America could become totalitarian, but it won’t be because of Trump
October 29, 2020 (American Thinker) — One of the most enduring prevarications emanating from the left during the presidency of Donald Trump is the idea that he is a self-styled authoritarian strongman in the tradition of Mussolini and Hitler. Political commentators such as media personality Rachel Maddow and economic adviser Robert Reich were among the earliest purveyors of this sort of fiction, dating back to 2015 and 2017, respectively. In 2020, journalists like Matthew C. MacWilliams and others like him who continue to write through the lens of true anti-Trump delirium have continued to make the case that authoritarianism is a phenomenon that can originate only from the right and that America, specifically Trump-supporters, is "predisposed to authoritarianism." After four years of the Trump presidency, it is evident to those of us who do not suffer from TDS that if President Trump is an authoritarian dictator, he is an ineffectual one. He has been compliant with the Report on the Investigation into Russian Interference in the 2016 Presidential Election and an impeachment trial. In both instances, he was cleared of any wrongdoing, and he did not impose retribution on his detractors. Maddow, Reich, and other purveyors of anti-Trump pabulum continue to operate with impunity. The staff of MSNBC and CNN have not been rounded up by the FBI and taken to the gulag in Siberia.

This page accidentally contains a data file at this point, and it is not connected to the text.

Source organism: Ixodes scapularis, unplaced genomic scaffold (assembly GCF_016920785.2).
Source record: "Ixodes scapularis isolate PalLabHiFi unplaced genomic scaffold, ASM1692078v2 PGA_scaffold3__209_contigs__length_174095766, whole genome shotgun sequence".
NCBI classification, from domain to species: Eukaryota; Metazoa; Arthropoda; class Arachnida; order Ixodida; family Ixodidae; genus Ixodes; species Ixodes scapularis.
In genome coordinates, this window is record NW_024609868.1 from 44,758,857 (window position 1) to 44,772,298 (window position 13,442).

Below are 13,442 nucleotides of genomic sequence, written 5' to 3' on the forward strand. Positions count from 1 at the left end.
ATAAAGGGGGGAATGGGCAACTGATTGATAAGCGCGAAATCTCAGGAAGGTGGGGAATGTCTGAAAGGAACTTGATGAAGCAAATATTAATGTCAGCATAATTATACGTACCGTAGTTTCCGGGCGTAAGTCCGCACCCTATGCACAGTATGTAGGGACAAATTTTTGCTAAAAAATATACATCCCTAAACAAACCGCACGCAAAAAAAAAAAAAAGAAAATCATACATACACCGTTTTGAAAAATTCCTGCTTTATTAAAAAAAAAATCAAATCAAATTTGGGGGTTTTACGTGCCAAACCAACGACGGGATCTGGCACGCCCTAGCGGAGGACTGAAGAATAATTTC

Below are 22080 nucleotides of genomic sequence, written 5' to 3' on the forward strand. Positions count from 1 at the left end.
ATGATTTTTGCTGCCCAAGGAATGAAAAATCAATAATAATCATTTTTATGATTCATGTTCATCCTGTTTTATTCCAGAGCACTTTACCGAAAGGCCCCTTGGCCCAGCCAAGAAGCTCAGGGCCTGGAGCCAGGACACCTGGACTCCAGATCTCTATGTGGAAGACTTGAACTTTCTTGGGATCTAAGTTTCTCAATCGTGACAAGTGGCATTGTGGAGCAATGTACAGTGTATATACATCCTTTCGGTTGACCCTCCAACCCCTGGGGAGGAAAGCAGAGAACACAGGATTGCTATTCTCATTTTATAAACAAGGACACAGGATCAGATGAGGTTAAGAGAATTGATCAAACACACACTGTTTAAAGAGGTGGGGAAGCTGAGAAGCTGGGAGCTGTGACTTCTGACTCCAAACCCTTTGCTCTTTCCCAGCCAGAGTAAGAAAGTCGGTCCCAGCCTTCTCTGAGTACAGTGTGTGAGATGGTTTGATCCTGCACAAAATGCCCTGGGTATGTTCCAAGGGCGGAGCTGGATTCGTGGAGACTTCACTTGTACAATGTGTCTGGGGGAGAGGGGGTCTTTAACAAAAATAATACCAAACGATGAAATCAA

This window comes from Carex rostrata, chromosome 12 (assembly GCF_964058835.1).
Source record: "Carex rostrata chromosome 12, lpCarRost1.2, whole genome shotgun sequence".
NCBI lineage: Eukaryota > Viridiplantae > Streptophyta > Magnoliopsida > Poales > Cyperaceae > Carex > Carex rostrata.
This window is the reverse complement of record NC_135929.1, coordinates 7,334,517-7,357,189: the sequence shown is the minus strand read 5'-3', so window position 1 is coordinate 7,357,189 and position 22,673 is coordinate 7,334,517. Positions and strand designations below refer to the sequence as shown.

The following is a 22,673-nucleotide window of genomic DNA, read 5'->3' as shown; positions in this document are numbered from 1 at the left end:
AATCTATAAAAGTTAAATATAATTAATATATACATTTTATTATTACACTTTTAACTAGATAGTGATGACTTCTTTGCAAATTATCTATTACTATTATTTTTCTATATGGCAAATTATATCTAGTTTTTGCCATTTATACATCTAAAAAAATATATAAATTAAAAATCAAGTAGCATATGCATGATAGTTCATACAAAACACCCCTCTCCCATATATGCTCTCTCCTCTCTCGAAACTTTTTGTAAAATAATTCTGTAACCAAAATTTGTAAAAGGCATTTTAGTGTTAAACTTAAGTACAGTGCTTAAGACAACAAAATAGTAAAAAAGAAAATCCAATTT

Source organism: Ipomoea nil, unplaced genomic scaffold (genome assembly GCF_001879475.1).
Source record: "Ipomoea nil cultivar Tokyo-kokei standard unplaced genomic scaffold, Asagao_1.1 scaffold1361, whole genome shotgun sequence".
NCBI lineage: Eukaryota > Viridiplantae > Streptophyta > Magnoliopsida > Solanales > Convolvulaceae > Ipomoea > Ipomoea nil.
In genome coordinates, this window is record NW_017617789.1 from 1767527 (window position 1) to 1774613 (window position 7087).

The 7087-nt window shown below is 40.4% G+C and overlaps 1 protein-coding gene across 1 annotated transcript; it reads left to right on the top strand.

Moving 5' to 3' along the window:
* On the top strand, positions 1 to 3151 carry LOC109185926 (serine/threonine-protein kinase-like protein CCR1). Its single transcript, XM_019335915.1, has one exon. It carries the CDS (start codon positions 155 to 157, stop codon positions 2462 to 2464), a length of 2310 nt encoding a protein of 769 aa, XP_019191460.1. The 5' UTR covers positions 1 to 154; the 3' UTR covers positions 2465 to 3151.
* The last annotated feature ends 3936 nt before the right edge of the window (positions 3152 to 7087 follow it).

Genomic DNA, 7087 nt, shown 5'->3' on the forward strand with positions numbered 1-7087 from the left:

On the other hand, while many leftist media outlets, particularly of the cable news variety, are working hard to make the case that President Trump is the second coming of Mussolini, we are witnessing the advent of a new "soft" authoritarianism in America. As Rod Dreher at the New York Post points out," who needs the gulag when you can compel obedience by threatening someone's job or destroy their reputation on social media[?] ... [W]hy bother with the secret police when the masses already hand over detailed personal information to Google and other woke capitalist behemoths via smartphones and laptops?" Repurposing a familiar phrase with a new twist, I like to think of this new phenomenon as authoritarianism with American characteristics — a despicable alliance among tech companies, the media, and high-profile sports organizations and athletes that promote a public image of the promise of a new world steeped in social justice. On the contrary, it appears that they are actually providing cover for the machinations of Communist China while employing time-tested authoritarian techniques like media and internet censorship on American citizens, all in pursuit of the almighty dollar.
Although President Trump has been critical of the press, he has not taken any action against journalists or censored them in any way. The same cannot be said for American companies like Twitter, who claim that it is their mission to prevent the spread of misinformation yet allow China to use the platform to help shield itself from criticism with bald-faced lies. When it comes to promoting misinformation that originates in China, like Chinese Foreign Ministry spokesman Zhao Lijian's claim that the United States military brought COVID-19 to China, Twitter does not seem to have a problem with it, leaving Lijian's Twitter account intact, while blocking the account of President Trump's press secretary, Kayleigh McEnany. It is clear that Twitter subscribes to the Orwellian idea that all animals are equal, but some are more equal than others.